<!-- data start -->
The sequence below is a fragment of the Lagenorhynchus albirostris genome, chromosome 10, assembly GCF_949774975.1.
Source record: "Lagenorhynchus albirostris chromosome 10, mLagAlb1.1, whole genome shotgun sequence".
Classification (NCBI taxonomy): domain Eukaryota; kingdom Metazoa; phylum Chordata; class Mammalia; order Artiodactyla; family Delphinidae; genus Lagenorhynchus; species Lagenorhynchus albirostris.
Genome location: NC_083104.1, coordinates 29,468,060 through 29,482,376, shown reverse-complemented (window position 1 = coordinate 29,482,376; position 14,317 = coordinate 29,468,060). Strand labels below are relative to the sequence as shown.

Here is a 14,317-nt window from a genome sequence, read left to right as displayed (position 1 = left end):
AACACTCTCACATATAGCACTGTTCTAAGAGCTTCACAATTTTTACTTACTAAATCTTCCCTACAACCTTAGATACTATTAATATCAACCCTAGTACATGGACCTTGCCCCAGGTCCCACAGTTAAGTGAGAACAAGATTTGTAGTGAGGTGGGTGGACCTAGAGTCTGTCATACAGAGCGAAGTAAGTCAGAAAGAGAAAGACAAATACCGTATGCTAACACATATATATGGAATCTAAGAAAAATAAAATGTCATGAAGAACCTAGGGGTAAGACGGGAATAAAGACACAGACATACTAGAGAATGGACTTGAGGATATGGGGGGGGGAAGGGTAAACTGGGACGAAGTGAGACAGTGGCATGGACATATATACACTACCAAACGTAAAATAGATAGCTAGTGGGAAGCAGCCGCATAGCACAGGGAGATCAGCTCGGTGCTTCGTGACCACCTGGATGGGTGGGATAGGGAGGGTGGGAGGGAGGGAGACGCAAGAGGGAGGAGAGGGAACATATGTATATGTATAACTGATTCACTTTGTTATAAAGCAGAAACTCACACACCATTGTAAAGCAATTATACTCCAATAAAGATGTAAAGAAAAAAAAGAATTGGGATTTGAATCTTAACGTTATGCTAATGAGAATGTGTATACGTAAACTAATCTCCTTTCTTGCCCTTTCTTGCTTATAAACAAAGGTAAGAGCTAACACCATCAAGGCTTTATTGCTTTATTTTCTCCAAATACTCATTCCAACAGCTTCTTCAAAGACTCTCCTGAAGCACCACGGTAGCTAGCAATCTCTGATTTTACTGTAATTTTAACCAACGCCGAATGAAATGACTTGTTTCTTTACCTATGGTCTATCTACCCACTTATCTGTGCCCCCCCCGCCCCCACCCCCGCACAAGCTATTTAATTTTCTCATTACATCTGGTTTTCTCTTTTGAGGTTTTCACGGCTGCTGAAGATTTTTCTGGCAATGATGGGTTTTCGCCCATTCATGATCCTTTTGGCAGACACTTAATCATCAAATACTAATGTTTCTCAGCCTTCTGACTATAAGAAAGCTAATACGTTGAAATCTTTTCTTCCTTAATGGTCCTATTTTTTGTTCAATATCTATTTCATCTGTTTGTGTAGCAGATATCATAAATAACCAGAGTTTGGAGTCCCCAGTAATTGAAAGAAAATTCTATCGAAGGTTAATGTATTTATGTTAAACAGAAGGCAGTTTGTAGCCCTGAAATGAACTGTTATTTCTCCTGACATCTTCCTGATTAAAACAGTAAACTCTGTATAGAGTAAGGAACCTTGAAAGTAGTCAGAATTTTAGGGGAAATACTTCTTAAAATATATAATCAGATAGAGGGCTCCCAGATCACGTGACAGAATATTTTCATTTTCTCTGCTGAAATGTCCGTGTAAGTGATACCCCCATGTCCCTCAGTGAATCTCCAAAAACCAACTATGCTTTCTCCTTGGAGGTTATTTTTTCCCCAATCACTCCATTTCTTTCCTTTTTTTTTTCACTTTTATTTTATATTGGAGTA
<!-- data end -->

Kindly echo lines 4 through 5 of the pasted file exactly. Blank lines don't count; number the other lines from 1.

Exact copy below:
Genome location: NC_083104.1, coordinates 29,468,060 through 29,482,376, shown reverse-complemented (window position 1 = coordinate 29,482,376; position 14,317 = coordinate 29,468,060). Strand labels below are relative to the sequence as shown.

Here is a 14,317-nt window from a genome sequence, read left to right as displayed (position 1 = left end):